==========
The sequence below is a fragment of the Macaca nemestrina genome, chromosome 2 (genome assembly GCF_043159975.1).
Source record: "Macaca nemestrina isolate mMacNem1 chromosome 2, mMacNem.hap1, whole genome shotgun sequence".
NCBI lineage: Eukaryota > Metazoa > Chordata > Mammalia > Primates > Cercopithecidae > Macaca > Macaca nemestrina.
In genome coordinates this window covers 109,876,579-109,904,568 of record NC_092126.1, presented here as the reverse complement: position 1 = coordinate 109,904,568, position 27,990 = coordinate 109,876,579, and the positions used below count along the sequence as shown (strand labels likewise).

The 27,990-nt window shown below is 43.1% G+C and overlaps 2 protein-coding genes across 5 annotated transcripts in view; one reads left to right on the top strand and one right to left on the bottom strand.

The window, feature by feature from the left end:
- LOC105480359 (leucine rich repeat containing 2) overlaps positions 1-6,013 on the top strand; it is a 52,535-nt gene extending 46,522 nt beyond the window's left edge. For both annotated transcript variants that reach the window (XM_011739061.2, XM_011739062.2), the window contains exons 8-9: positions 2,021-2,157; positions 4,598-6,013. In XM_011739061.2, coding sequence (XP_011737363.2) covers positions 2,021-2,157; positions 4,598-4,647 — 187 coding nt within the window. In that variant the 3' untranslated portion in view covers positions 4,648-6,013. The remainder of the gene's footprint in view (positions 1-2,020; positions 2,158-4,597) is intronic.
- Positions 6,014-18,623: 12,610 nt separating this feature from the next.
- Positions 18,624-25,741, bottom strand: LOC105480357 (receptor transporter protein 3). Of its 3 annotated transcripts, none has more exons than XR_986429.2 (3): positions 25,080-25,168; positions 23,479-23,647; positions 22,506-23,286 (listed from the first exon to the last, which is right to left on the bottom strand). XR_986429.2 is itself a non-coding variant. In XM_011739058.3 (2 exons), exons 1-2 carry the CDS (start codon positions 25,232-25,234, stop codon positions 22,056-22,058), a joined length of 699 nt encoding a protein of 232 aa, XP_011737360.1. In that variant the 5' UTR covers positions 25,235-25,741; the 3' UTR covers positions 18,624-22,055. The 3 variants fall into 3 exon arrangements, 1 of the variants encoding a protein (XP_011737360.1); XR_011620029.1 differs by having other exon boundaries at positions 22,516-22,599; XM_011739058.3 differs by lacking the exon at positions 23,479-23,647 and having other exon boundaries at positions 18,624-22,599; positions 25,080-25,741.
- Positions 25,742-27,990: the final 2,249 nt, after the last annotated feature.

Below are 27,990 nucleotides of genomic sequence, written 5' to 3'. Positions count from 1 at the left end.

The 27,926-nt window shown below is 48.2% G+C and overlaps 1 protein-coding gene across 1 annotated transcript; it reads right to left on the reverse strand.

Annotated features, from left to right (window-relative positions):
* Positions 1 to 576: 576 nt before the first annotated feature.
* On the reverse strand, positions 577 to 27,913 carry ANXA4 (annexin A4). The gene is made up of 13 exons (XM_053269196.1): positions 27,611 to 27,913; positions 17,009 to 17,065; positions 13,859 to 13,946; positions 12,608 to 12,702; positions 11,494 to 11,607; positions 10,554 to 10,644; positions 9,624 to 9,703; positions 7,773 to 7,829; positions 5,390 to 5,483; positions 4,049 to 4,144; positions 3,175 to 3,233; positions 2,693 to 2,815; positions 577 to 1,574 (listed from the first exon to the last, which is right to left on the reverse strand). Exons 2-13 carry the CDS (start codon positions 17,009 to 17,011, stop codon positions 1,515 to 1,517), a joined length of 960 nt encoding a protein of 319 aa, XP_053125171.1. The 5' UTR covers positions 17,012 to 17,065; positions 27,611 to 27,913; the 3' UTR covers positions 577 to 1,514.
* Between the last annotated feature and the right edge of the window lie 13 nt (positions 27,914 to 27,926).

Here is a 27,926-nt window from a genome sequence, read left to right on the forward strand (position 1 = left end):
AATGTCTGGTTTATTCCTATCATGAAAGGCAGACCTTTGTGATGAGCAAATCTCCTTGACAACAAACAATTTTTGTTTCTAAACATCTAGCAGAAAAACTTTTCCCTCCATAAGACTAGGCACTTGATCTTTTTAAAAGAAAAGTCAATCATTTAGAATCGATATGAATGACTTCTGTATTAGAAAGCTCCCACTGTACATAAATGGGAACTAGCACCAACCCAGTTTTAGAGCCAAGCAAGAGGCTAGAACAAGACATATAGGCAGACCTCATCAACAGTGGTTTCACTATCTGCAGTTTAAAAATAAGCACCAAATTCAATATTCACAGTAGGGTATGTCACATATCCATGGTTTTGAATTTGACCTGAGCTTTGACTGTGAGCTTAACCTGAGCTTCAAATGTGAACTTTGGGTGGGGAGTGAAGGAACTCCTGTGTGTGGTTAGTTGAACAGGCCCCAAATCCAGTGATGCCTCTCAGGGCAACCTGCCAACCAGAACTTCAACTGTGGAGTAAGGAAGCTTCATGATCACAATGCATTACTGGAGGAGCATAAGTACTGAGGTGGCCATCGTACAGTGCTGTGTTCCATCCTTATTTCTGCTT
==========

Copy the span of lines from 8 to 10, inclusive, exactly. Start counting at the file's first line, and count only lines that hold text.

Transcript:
- Positions 6,014-18,623: 12,610 nt separating this feature from the next.
- Positions 18,624-25,741, bottom strand: LOC105480357 (receptor transporter protein 3). Of its 3 annotated transcripts, none has more exons than XR_986429.2 (3): positions 25,080-25,168; positions 23,479-23,647; positions 22,506-23,286 (listed from the first exon to the last, which is right to left on the bottom strand). XR_986429.2 is itself a non-coding variant. In XM_011739058.3 (2 exons), exons 1-2 carry the CDS (start codon positions 25,232-25,234, stop codon positions 22,056-22,058), a joined length of 699 nt encoding a protein of 232 aa, XP_011737360.1. In that variant the 5' UTR covers positions 25,235-25,741; the 3' UTR covers positions 18,624-22,055. The 3 variants fall into 3 exon arrangements, 1 of the variants encoding a protein (XP_011737360.1); XR_011620029.1 differs by having other exon boundaries at positions 22,516-22,599; XM_011739058.3 differs by lacking the exon at positions 23,479-23,647 and having other exon boundaries at positions 18,624-22,599; positions 25,080-25,741.
- Positions 25,742-27,990: the final 2,249 nt, after the last annotated feature.